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30 March 2020
Smoking the hookah (okka) pipe socially increases the risk of COVID-19

(Published - 30 March 2020)

The coronavirus, also known as COVID-19, has hit the world by storm, with the World Health Organisation declaring it a global pandemic. South Africa is on lockdown and people have been encouraged to practice basic protective measures such as sneezing into one’s elbow, cleaning hands often and disinfecting surfaces. Whilst these are all vital considerations, a significant potential carrier of the virus has been overlooked – hookah pipe smoking. 

The hookah pipe is a device used to smoke legal and illegal substances. The hookah pipe is usually smoked in a group for approximately 45-60 minutes. It is passed from person to person every few seconds or minutes – depending on how long each person smokes and the number of people. Sometimes, people use a filter which they place in the hookah pipe hose for hygienic reasons, but it is unlikely that each smoker has their own filter. 

Undoubtedly, this raises alarm bells, especially amidst the COVID-19 crisis. It is known that the virus is spread through respiratory droplets entering the nose, mouth and eyes. It is also spread by touching infected surfaces, hence the necessity to sanitise and wash hands regularly.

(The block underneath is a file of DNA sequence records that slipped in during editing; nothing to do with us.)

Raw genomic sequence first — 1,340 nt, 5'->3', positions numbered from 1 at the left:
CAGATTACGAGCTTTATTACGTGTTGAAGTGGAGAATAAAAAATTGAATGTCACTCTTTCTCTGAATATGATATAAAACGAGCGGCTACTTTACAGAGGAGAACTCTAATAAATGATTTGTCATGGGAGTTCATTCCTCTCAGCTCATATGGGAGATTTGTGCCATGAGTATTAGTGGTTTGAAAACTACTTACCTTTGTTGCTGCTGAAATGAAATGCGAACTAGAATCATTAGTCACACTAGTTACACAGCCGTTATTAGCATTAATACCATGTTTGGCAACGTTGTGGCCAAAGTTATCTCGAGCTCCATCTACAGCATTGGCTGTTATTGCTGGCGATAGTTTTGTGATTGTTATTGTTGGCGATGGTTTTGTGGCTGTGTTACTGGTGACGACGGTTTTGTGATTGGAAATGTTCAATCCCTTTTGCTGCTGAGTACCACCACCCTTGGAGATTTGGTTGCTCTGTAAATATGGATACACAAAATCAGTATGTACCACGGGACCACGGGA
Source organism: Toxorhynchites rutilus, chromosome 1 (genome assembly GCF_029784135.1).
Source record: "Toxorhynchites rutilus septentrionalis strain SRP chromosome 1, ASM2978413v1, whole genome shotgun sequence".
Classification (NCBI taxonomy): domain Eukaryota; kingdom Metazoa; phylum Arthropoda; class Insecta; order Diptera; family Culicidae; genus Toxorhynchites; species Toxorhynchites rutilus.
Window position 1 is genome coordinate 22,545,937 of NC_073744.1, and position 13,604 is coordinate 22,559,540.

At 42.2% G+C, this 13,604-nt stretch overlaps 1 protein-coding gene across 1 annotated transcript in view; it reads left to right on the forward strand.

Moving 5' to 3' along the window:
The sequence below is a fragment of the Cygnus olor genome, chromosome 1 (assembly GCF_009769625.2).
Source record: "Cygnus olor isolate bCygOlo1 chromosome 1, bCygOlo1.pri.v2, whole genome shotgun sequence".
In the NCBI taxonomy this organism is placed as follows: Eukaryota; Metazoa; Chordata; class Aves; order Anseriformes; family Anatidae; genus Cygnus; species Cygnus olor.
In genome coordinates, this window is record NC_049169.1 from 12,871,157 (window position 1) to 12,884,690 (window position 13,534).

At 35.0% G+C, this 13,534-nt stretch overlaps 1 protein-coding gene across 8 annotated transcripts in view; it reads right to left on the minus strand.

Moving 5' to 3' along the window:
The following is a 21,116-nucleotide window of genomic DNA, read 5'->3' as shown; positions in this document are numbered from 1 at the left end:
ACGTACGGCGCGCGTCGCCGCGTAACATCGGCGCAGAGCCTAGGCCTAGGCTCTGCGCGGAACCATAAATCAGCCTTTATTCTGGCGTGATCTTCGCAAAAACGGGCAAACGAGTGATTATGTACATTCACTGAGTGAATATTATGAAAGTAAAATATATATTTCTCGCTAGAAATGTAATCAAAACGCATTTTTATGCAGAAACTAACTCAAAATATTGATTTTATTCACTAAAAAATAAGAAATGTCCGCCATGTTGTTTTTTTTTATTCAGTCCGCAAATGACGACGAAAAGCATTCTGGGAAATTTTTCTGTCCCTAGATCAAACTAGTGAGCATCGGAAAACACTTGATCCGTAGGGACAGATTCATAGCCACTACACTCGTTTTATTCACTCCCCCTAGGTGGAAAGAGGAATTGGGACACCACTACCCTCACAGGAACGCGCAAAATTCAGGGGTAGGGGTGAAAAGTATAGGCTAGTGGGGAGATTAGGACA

Smoking the hookah pipe with a group of people and sharing a mouthpiece is not the only danger. A smoking session requires the group to sit in close proximity to each other – thereby disregarding social distancing.

During the lockdown, temptation to smoke the hookah pipe, drink alcohol and/or smoke cannabis may arise. In some cases, alcohol and cannabis are used within the hookah. Either way, the risk of contracting COVID-19 is higher. Users are warned to be careful, because people infected with COVID-19 can present as asymptomatic for a while, so what may seem like an innocent smoking session can be deadly.

Things to do instead of smoking the hookah pipe:

  • Try to spend time with your loved ones without the hookah pipe. 
  • Discover yourself and find alternative ways to cope with stress.
  • While you are bored at home, consider how lucky you are to be at home and not in hospital. Reflect on five things that you are grateful for. This reflection can be a family activity.
  • The hookah pipe is often a gateway to other substances. Let this time be a gateway to a better you. 

Zainab Kader is a Registered Counsellor and PhD Candidate at the University of the Western Cape’s Child and Family Studies Unit.